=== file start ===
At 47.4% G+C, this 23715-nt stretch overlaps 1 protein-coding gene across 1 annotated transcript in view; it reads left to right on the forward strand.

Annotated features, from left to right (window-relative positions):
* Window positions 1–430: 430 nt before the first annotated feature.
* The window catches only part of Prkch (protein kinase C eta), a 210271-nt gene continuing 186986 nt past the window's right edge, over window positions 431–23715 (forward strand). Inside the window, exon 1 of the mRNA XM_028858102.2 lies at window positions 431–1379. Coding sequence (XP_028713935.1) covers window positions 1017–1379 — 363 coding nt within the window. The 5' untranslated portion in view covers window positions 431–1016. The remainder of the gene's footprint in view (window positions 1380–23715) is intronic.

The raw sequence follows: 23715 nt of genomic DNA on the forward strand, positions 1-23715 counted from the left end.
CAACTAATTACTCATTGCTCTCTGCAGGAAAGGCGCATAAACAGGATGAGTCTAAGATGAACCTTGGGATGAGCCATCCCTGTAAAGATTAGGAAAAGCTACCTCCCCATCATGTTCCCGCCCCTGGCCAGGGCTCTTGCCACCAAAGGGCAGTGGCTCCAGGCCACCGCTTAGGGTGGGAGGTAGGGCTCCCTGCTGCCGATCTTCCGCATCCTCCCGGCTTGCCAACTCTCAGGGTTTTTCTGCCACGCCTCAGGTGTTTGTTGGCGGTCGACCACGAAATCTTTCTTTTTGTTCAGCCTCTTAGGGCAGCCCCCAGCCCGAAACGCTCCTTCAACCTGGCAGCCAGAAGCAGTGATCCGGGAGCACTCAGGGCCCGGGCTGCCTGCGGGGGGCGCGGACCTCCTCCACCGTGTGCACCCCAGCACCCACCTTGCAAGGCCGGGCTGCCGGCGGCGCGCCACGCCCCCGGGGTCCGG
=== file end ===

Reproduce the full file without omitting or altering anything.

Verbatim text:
At 47.4% G+C, this 23715-nt stretch overlaps 1 protein-coding gene across 1 annotated transcript in view; it reads left to right on the forward strand.

Annotated features, from left to right (window-relative positions):
* Window positions 1–430: 430 nt before the first annotated feature.
* The window catches only part of Prkch (protein kinase C eta), a 210271-nt gene continuing 186986 nt past the window's right edge, over window positions 431–23715 (forward strand). Inside the window, exon 1 of the mRNA XM_028858102.2 lies at window positions 431–1379. Coding sequence (XP_028713935.1) covers window positions 1017–1379 — 363 coding nt within the window. The 5' untranslated portion in view covers window positions 431–1016. The remainder of the gene's footprint in view (window positions 1380–23715) is intronic.

The raw sequence follows: 23715 nt of genomic DNA on the forward strand, positions 1-23715 counted from the left end.
CAACTAATTACTCATTGCTCTCTGCAGGAAAGGCGCATAAACAGGATGAGTCTAAGATGAACCTTGGGATGAGCCATCCCTGTAAAGATTAGGAAAAGCTACCTCCCCATCATGTTCCCGCCCCTGGCCAGGGCTCTTGCCACCAAAGGGCAGTGGCTCCAGGCCACCGCTTAGGGTGGGAGGTAGGGCTCCCTGCTGCCGATCTTCCGCATCCTCCCGGCTTGCCAACTCTCAGGGTTTTTCTGCCACGCCTCAGGTGTTTGTTGGCGGTCGACCACGAAATCTTTCTTTTTGTTCAGCCTCTTAGGGCAGCCCCCAGCCCGAAACGCTCCTTCAACCTGGCAGCCAGAAGCAGTGATCCGGGAGCACTCAGGGCCCGGGCTGCCTGCGGGGGGCGCGGACCTCCTCCACCGTGTGCACCCCAGCACCCACCTTGCAAGGCCGGGCTGCCGGCGGCGCGCCACGCCCCCGGGGTCCGG